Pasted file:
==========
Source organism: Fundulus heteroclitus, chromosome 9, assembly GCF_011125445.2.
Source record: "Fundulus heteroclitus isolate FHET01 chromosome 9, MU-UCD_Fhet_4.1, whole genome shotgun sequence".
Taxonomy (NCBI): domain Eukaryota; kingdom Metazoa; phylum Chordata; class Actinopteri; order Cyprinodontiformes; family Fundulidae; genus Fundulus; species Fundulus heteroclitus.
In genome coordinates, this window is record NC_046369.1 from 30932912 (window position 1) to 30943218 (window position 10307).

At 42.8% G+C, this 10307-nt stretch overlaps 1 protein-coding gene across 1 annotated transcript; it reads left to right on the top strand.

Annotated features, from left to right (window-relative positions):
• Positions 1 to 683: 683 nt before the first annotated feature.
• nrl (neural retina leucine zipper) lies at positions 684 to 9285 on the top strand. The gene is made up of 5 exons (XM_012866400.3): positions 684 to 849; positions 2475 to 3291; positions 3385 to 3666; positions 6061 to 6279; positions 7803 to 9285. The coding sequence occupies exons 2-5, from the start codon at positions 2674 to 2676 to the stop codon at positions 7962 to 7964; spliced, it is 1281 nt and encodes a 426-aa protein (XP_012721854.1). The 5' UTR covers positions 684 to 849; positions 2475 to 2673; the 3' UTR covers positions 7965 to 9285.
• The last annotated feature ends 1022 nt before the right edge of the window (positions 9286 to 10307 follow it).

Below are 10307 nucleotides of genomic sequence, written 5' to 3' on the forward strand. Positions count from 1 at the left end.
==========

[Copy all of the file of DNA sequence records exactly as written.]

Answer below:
Source organism: Fundulus heteroclitus, chromosome 9, assembly GCF_011125445.2.
Source record: "Fundulus heteroclitus isolate FHET01 chromosome 9, MU-UCD_Fhet_4.1, whole genome shotgun sequence".
Taxonomy (NCBI): domain Eukaryota; kingdom Metazoa; phylum Chordata; class Actinopteri; order Cyprinodontiformes; family Fundulidae; genus Fundulus; species Fundulus heteroclitus.
In genome coordinates, this window is record NC_046369.1 from 30932912 (window position 1) to 30943218 (window position 10307).

At 42.8% G+C, this 10307-nt stretch overlaps 1 protein-coding gene across 1 annotated transcript; it reads left to right on the top strand.

Annotated features, from left to right (window-relative positions):
• Positions 1 to 683: 683 nt before the first annotated feature.
• nrl (neural retina leucine zipper) lies at positions 684 to 9285 on the top strand. The gene is made up of 5 exons (XM_012866400.3): positions 684 to 849; positions 2475 to 3291; positions 3385 to 3666; positions 6061 to 6279; positions 7803 to 9285. The coding sequence occupies exons 2-5, from the start codon at positions 2674 to 2676 to the stop codon at positions 7962 to 7964; spliced, it is 1281 nt and encodes a 426-aa protein (XP_012721854.1). The 5' UTR covers positions 684 to 849; positions 2475 to 2673; the 3' UTR covers positions 7965 to 9285.
• The last annotated feature ends 1022 nt before the right edge of the window (positions 9286 to 10307 follow it).

Below are 10307 nucleotides of genomic sequence, written 5' to 3' on the forward strand. Positions count from 1 at the left end.